Lemon Meringue Pie - Cook's Illustrated Version

Lemon Meringue Pie – Cook’s Illustrated Version

I have many recipes that I’ve changed up over the years, but not this one for the Lemon Meringue Pie Cook’s Illustrated version. It is absolute perfection in every way and gets rave reviews. The lemon filling is intense and tart, just a little sweet with a gorgeous texture. The meringue is perfect – it’s like a tasting a fluffy cloud of sweet deliciousness.

Lemon Meringue Pie - Cook's Illustrated Version

This lemon meringue pie looks a little funny – because Gibs knocked it off the table and ate half of it before my pics!! I was able to salvage a couple pieces for the picture.


These geniuses at Cook’s Illustrated are well known for making over every day to exotic recipes and they absolutely nailed this pie. As a matter of fact, I liked lemon meringue pie before, but since making Lemon Meringue Pie – Cook’s Illustrated Version, I’m in love with it!

About Lemon Meringue Pie – Cook’s Illustrated Version:

Any lemon meringue pie is a bit of work, and this one is no exception but this pie is SO worth it! It’s the pinnacle of pies! Even people that are lukewarm about Lemon Meringue go on and on about this! You’ll hear it, “Wow, I didn’t think I liked Lemon Meringue, but this is so good!” Just smile and say “Thanks! I’ve printed out the recipe, would you like a copy?” as everyone gushes on!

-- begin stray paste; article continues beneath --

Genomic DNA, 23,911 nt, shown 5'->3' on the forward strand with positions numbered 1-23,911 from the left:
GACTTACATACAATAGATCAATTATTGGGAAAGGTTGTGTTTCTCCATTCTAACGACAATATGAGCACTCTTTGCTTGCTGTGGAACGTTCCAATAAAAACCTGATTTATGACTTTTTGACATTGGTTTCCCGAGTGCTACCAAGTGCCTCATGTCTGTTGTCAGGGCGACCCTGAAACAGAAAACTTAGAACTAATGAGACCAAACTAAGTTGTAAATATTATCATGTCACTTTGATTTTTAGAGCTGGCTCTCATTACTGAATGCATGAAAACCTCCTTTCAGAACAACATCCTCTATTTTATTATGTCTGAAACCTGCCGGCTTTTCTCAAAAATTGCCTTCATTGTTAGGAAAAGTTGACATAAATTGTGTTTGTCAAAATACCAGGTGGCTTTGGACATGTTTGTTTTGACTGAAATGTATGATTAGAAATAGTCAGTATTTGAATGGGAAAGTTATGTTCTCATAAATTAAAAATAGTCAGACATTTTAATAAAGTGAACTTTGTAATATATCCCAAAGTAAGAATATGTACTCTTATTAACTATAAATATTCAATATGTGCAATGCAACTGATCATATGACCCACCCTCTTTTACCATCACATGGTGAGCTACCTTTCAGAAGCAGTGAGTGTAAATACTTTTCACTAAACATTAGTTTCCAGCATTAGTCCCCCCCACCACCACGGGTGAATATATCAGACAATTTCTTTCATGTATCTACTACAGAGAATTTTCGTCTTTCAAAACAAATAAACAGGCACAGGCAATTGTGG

Cook’s has solved every potential pitfall a lemon meringue pie could possibly have. If you know Cook’s Illustrated, you know their recipes are the BEST but there’s always a few fussy steps. The first time I made this pie, I was absolutely unprepared, didn’t have the right dishes in the right amount and by the time I was done my kitchen was a disaster and I was pretty stressed. Until I tasted the pie!! All was forgiven! (And Gibson my dog liked it, too, and knocked it off the table before I even got pics. So this is “lab” approved.) I’d say that’s a testament as to just how well this pie holds up.

I’ve made the Cook’s Illustrated Lemon Meringue Pie enough times to know that the pre-pie making set up is critical.  You’re going to dirty a lot of dishes and need to have everything on hand before you start. The recipe moves quickly and the timing is everything. I’m going to guide you through so you won’t have a stressful nightmare of a time with this recipe and a massive clean up later! I’ll point out a few places where there could be potential trouble in the recipe so you can avoid any pitfalls. We cooks usually just pick these things up, but why, when someone can tell you?

A Few Things to Know When Making Lemon Meringue Pie – Cook’s Illustrated Version:
  • Don’t make meringue on a super humid, hot day – this recipe is pretty fail-safe & I’ve made it in the summer in a rainstorm with no problem – but if it’s 95 degrees, been raining for a week and you have no air – make something else!
  • Allow plenty of time to cool! Warm lemon meringue…yuck. Cook’s says at least two hours on a rack, but I find it takes a good three & half hours or longer.
  • You need a prebaked pie shell – make it easy on yourself and make and bake the crust the day or evening before.
  • Empty your dishwasher or wash your dishes before making Lemon Meringue Pie – Cook’s Illustrated Version so you have empty sinks to fill, plenty of bowls and a place to put the dirty stuff!
  • Always have an extra lemon in case they’re a bit stingy with the juice. If they’re hard, microwave them for a minute and roll them on the counter, pressing down firmly to release as much juice as possible.